Some Aviation Truisms (Please feel free to add any of your own)
Blue water Navy truism; There are more planes in the ocean than there are submarines in the sky.
If the wings are traveling faster than the fuselage, it’s probably a helicopter — and therefore, unsafe.
Navy carrier pilots to Air Force pilots: Flaring is like squatting to pee.
When one engine fails on a twin-engine airplane you always have enough power left to get you to the scene of the crash.
Without ammunition the USAF would be just another expensive flying club.
What is the similarity between air traffic controllers and pilots? If a pilot screws up, the pilot dies; If ATC screws up, the pilot dies.
Never trade luck for skill.
A propeller is just a fan to keep the pilot cool. Watch him start to sweat if it stops!
The three most common expressions (or famous last words) in aviation are: “Why is it doing that?”, “Where are we?” and “Oh S#&t !”.
Weather forecasts are horoscopes with numbers.
Progress in airline flying; now a flight attendant can get a pilot pregnant.
Airspeed, altitude or brains. Two are always needed to successfully complete the flight.
A smooth landing is mostly luck; two in a row is all luck; three in a row is prevarication.
I remember when sex was safe and flying was dangerous.
Mankind has a perfect record in aviation; we never left one up there!
Flashlights are tubular metal containers kept in a flight bag for the purpose of storing dead batteries.
Flying the airplane is more important than radioing your plight to a person on the ground incapable of understanding it or doing anything about it.
When a flight is proceeding incredibly well, something was forgotten.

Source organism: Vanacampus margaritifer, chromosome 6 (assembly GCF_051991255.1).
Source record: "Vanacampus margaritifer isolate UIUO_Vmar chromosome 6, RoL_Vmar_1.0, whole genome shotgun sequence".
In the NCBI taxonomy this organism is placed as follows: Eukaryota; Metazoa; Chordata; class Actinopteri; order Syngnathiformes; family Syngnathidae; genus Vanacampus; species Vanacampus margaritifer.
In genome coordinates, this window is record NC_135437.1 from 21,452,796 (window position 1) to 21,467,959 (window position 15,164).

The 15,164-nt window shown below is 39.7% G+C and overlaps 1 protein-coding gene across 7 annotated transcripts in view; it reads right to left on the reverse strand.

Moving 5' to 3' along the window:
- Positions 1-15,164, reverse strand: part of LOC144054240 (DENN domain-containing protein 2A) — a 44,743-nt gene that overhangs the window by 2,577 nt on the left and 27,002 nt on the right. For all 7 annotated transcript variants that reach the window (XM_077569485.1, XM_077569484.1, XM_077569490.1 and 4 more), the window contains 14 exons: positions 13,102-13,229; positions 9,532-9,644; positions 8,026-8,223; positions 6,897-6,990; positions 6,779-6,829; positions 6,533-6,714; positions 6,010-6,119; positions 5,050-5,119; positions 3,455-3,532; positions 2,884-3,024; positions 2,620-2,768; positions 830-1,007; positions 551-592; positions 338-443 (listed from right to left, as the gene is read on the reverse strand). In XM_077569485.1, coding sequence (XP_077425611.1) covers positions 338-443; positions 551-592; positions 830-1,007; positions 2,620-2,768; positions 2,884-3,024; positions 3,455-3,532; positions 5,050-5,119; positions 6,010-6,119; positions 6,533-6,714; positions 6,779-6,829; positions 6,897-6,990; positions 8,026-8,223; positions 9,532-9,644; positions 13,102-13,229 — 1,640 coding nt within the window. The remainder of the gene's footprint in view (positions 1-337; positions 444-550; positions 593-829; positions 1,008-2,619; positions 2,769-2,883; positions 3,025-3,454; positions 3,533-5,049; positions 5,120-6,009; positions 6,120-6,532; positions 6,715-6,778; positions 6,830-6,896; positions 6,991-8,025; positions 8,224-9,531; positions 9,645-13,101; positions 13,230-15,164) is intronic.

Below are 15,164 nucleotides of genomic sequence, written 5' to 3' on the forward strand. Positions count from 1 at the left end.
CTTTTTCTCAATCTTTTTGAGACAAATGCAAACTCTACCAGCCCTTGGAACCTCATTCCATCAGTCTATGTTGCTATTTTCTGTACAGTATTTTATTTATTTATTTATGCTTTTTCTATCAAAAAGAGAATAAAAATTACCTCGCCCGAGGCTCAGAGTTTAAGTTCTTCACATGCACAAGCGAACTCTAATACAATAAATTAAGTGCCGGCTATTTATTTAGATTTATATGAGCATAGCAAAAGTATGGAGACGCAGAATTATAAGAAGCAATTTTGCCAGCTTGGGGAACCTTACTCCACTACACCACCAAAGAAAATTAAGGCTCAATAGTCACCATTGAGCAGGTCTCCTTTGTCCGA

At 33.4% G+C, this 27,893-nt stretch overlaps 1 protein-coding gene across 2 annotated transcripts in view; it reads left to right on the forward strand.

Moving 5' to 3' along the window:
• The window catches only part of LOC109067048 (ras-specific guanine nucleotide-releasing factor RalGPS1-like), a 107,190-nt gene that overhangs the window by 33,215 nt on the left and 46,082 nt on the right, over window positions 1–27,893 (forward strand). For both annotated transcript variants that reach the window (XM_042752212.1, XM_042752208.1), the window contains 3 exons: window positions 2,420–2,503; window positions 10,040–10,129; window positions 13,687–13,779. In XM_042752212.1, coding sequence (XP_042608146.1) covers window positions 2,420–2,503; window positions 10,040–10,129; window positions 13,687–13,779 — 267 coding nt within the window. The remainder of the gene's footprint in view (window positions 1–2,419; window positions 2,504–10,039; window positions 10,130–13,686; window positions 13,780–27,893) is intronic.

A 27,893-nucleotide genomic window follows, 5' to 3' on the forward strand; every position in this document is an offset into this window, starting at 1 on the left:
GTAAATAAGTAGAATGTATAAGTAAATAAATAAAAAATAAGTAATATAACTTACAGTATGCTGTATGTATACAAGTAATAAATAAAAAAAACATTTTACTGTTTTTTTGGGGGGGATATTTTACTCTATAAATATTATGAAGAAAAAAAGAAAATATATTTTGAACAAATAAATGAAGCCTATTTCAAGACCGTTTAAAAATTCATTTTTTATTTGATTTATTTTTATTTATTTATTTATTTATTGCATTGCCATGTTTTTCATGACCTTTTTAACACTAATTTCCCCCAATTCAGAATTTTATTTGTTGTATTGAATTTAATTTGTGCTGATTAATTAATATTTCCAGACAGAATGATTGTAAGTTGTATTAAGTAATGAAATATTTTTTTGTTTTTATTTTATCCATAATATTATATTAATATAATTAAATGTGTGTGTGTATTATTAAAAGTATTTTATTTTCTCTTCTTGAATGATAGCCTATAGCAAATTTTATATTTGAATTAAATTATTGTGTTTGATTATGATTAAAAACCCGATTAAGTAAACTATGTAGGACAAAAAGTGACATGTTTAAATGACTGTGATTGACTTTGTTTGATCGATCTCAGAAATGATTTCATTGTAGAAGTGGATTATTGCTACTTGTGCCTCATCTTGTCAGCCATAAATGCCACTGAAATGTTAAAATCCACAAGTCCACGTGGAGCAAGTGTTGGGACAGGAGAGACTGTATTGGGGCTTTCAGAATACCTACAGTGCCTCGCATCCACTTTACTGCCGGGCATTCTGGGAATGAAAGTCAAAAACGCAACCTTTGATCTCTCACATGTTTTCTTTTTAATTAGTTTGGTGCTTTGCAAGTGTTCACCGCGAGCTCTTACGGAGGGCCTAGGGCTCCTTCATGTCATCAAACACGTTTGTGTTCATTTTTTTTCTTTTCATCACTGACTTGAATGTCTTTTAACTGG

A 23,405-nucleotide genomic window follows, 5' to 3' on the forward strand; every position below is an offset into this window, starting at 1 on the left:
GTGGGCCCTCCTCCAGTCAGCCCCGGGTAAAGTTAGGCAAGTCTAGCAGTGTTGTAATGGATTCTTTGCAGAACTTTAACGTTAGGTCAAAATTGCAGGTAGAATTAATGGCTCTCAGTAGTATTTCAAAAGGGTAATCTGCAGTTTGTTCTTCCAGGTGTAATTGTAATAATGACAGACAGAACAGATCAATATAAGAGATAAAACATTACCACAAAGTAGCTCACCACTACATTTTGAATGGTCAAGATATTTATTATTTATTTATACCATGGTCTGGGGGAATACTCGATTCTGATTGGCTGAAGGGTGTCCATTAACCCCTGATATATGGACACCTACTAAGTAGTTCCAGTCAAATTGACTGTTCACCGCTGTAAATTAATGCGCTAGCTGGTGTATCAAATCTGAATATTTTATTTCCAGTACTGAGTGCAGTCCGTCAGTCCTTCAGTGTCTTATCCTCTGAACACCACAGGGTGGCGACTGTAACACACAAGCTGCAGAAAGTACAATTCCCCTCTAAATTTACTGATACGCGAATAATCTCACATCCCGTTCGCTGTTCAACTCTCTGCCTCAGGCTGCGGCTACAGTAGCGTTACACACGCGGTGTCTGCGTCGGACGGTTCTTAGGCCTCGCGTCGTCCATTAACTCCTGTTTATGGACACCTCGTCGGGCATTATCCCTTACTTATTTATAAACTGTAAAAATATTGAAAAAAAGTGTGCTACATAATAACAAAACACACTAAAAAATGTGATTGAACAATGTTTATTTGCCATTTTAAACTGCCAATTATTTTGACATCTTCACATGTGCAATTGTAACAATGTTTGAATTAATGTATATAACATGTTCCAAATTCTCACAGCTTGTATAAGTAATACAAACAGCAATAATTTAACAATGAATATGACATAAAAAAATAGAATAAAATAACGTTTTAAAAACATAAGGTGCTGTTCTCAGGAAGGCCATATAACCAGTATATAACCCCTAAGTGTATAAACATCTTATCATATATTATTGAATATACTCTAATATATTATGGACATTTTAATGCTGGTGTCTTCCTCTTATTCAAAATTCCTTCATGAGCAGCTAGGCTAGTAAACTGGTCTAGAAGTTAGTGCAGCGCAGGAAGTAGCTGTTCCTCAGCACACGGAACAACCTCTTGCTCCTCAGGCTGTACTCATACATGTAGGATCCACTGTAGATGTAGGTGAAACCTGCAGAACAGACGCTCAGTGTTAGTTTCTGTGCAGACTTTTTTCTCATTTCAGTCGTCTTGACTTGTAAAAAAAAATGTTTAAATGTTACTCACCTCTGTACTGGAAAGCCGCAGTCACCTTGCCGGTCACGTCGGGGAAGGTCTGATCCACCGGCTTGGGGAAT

Just remember, if you crash because of weather, your funeral will be held on a sunny day.
Advice given to RAF pilots during W.W.II. When a prang (crash) seems inevitable, endeavor to strike the softest, cheapest object in the vicinity as slowly and gently as possible.
The Piper Cub is the safest airplane in the world; it can just barely kill you. (Attributed to Max Stanley, Northrop test pilot)
A pilot who doesn’t have any fear probably isn’t flying his plane to its maximum. (Jon McBride, astronaut)
If you’re faced with a forced landing, fly the thing as far into the crash as possible. (Bob Hoover – renowned aerobatic and test pilot)
If an airplane is still in one piece, don’t cheat on it; ride the bastard down. (Ernest K. Gann, author & aviator)
Though I Fly Through the Valley of Death, I Shall Fear No Evil, For I am at 80,000 Feet and Climbing. (sign over the entrance to the SR-71 operating location Kadena, Japan).
You’ve never been lost until you’ve been lost at Mach 3. (Paul F. Crickmore – test pilot)
Never fly in the same cockpit with someone braver than you.
There is no reason to fly through a thunderstorm in peacetime. (Sign over squadron ops desk at Davis-Monthan AFB, AZ, 1970).
The three best things in life are a good landing, a good orgasm, and a good bowel movement. The night carrier landing is one of the few opportunities in life where you get to experience all three at the same time. (Author unknown, but someone who’s been there)
“Now I know what a dog feels like watching TV.” (A DC-9 captain trainee attempting to check out on the ‘glass cockpit’ of an A-320).
If something hasn’t broken on your helicopter, it’s about to.
Basic Flying Rules Try to stay in the middle of the air.
Do not go near the edges of it. The edges of the air can be recognized by the appearance of the ground, buildings, water, trees & interstellar space. It is much more difficult to fly these areas.
You know that your landing gear is up and locked when it takes full power to taxi to the terminal.